The Fourth of July and fireworks go hand in hand, and while bright lights and loud bursts will soon fill the air to signify the national holiday, thousands of people will spend it in the emergency room, suffering from a fireworks-related injury. For the upcoming celebration, Saint Joseph Berea, part of KentuckyOne Health, is encouraging everyone to take precautions to avoid injuries and ensure a safe holiday.
In 2015, there was an increase across the United States in fireworks-related injuries that sent people to the hospital. An estimated 11,900 people were treated in emergency rooms, the highest number of injuries in 15 years, according to a report from the U.S. Consumer Product Safety Commission (CPSC). Sixty-seven percent of those injuries occurred between June 19-July 19.
CPSC data reveals more than 50 percent of fireworks-related injuries in 2015 were burns. The most injured body parts include the hands and fingers (36 percent); head, face and ears (19 percent); eyes (19 percent); trunks (11 percent); legs (10 percent); and arms (5 percent). In 2015, at least 11 people died as a result of fireworks-related injuries. In at least one incident, the victim was not using fireworks, but died in a house fire caused by fireworks.
The National Council on Fireworks Safety recommends the following when handling fireworks for any occasion:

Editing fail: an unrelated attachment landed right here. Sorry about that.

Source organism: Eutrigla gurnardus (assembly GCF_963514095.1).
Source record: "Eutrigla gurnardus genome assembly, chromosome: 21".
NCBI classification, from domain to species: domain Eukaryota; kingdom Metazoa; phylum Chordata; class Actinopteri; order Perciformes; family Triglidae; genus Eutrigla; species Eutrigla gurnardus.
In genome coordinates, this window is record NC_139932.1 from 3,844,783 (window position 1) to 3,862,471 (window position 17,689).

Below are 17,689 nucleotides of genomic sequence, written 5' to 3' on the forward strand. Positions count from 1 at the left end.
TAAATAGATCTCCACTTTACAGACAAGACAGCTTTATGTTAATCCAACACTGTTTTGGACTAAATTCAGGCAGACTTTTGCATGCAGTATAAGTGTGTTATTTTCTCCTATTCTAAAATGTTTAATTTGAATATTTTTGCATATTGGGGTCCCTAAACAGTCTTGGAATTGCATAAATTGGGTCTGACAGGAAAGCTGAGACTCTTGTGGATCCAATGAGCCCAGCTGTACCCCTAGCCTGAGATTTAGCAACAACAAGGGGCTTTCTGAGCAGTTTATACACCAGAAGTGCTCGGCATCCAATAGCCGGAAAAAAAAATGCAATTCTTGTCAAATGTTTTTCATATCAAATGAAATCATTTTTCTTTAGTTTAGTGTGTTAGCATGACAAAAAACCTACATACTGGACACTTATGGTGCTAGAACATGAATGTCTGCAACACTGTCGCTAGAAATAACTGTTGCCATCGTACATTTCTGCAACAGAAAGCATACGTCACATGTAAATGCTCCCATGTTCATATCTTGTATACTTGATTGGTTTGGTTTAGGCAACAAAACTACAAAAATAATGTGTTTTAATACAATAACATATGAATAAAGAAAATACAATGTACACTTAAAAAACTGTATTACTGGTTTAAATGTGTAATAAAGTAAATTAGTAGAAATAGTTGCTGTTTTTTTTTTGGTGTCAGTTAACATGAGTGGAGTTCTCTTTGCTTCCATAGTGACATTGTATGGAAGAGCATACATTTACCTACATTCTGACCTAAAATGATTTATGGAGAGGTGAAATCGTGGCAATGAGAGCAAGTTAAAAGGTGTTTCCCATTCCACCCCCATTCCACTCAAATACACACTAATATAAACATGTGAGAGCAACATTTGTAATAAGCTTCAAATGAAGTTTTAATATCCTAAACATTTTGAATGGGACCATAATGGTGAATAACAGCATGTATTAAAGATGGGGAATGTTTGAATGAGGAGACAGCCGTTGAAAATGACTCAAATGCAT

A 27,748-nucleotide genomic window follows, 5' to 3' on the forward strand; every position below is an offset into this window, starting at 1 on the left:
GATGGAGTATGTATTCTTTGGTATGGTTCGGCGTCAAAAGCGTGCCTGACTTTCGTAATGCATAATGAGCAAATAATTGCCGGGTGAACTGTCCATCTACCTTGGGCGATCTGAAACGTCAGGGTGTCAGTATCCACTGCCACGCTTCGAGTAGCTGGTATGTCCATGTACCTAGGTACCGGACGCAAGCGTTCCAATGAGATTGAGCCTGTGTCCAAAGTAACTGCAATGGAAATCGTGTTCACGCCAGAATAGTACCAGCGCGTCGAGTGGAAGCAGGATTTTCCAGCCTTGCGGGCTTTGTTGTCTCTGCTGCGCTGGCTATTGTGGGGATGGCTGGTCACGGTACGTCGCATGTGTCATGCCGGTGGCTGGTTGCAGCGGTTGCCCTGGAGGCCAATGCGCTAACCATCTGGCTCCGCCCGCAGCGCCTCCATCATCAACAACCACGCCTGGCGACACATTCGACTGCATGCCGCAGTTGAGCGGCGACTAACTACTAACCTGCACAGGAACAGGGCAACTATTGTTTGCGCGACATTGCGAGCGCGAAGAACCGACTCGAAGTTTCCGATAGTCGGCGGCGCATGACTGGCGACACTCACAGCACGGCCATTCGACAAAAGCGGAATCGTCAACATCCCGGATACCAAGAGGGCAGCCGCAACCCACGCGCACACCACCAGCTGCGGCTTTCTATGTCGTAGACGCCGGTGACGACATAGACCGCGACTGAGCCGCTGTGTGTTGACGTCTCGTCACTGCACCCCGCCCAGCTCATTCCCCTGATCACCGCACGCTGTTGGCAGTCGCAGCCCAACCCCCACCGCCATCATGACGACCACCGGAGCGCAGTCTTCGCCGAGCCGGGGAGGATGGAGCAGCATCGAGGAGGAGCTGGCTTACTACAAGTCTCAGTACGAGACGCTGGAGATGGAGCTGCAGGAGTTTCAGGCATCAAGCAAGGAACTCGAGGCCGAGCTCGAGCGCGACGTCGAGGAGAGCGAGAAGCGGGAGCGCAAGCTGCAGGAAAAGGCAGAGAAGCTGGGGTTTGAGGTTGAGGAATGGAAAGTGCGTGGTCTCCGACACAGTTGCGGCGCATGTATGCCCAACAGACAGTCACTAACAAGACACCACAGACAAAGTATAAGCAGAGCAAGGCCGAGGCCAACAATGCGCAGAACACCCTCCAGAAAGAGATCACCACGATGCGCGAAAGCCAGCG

· Have an adult present to supervise older children
· Keep a bucket of water or garden hose nearby
· Use common sense
· Read and follow directions on labels
· Buy from a reliable source
· Use eye protection
· Light one firework at a time
· Back up to a safe distance after lighting the fireworks
· Avoid fireworks packaged in brown paper (this is a sign they were made for professional displays and could pose a danger for consumers)
· Douse the fireworks with plenty of water after they have finished burning
· Wear loose clothing
· Allow young children to play with or ignite fireworks
· Place your body over the fireworks device when lighting the fuse
· Point or throw fireworks at another person
· Ignite more than one at a time
· Mix drinking alcohol and fireworks
· Try to re-light or pick up fireworks that have not ignited fully
· Make or use homemade products
· Launch fireworks from glass or metal containers
· Carry fireworks in a pocket
If you receive a life-threatening injury as a result of fireworks or are in doubt, call 911. For non-emergency injuries, visit chooseyourdoor.org or call 888.570.8091 to find a provider near you.